Opaque Multimedia's Earthlight lets you explore the outside of the International Space Sta...

Wondrous as today's technology is, there remains no feasible way to put ordinary people in space. Except, it seems, through virtual reality. Opaque Multimedia has combined an Oculus Rift headset with Microsoft Kinect 2 motion tracking to make it possible to get a first-hand (virtual) taste of life on – or rather just outside – the International Space Station. Its new tech demo, Earthlight, lets players explore in first person around the outside of the ISS as it orbits the Earth, safe in the comfort of their living room.  Read More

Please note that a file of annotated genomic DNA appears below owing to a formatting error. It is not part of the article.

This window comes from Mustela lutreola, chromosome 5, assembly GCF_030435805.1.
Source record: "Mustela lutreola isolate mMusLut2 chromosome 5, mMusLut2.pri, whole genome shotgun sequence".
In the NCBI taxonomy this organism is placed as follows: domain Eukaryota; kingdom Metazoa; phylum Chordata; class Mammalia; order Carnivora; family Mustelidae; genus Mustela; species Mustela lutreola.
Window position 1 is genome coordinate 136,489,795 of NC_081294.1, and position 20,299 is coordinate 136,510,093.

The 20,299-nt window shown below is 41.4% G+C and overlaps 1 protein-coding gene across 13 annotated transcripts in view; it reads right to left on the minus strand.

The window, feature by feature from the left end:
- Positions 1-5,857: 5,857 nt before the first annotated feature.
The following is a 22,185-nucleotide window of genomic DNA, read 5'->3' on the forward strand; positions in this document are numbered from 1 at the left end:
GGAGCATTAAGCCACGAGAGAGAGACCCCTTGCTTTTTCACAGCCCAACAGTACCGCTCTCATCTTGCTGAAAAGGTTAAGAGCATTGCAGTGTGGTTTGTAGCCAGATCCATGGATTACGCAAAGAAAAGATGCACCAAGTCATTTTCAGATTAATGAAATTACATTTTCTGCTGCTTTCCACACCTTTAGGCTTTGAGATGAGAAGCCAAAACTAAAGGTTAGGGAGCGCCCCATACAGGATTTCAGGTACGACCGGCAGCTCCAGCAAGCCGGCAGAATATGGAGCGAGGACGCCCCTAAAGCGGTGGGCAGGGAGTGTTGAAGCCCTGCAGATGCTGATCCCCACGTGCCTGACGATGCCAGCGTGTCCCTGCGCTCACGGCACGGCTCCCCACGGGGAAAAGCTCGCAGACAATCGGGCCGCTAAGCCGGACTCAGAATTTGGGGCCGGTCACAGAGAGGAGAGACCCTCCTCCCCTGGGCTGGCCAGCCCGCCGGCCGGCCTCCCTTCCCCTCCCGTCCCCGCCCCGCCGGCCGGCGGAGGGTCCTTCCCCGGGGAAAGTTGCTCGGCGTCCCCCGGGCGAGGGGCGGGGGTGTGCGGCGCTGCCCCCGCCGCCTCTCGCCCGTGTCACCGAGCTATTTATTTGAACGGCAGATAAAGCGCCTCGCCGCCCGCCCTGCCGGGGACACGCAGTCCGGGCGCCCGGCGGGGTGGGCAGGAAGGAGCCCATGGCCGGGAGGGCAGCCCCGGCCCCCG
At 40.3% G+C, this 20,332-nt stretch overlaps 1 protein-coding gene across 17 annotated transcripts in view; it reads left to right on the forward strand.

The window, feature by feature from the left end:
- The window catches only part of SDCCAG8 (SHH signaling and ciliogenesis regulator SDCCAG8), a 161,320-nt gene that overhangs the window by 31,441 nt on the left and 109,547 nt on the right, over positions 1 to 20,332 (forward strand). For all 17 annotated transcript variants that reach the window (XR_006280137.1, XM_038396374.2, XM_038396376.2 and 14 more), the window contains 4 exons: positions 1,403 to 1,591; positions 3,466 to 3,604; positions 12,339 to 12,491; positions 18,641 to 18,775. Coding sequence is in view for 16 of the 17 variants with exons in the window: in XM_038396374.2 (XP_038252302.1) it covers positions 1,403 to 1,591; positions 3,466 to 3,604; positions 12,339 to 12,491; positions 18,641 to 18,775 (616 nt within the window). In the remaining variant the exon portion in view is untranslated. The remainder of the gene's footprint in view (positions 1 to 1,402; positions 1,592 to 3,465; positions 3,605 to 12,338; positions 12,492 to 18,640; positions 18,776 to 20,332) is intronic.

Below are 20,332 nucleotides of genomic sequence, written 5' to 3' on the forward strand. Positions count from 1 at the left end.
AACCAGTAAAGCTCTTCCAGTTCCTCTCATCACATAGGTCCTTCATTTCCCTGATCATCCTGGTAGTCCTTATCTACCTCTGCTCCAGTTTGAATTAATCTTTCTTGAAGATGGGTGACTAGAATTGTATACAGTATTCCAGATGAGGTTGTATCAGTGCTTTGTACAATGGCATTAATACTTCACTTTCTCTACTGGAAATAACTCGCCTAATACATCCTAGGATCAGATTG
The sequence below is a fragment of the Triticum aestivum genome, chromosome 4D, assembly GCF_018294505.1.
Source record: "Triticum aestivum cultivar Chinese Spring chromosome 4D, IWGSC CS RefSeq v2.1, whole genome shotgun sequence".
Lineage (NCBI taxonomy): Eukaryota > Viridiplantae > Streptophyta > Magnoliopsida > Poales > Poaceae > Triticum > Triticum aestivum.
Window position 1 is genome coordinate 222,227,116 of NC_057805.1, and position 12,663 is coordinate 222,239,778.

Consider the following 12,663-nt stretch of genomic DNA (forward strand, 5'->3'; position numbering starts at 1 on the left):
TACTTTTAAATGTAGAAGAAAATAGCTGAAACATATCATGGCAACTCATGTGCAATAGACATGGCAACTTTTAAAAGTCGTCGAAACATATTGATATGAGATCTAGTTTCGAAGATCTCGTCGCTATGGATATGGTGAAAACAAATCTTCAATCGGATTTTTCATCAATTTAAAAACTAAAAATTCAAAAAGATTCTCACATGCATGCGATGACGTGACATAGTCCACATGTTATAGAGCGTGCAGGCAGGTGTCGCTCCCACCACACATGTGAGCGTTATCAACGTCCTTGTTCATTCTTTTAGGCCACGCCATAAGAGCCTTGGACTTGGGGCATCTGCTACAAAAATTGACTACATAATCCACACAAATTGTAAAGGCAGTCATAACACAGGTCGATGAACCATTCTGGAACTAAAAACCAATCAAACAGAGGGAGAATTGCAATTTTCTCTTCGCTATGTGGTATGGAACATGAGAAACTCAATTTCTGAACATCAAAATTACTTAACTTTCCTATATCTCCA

Tiny silicon cones inspired by the eye's fovea centralis could unlock big gains in solar c...

Solar cells don't at first glance have any relation to a tiny structure in the eye that makes our central vision sharp, but that tiny structure – called the fovea centralis – may be the key to a huge boost in solar cell efficiency. A team of scientists at Helmholtz-Zentrum Berlin and the Max Planck Institute for the Science of Light took the underlying mechanisms that guide the fovea and adapted them to silicon as a surface for collecting light in solar cells.  Read More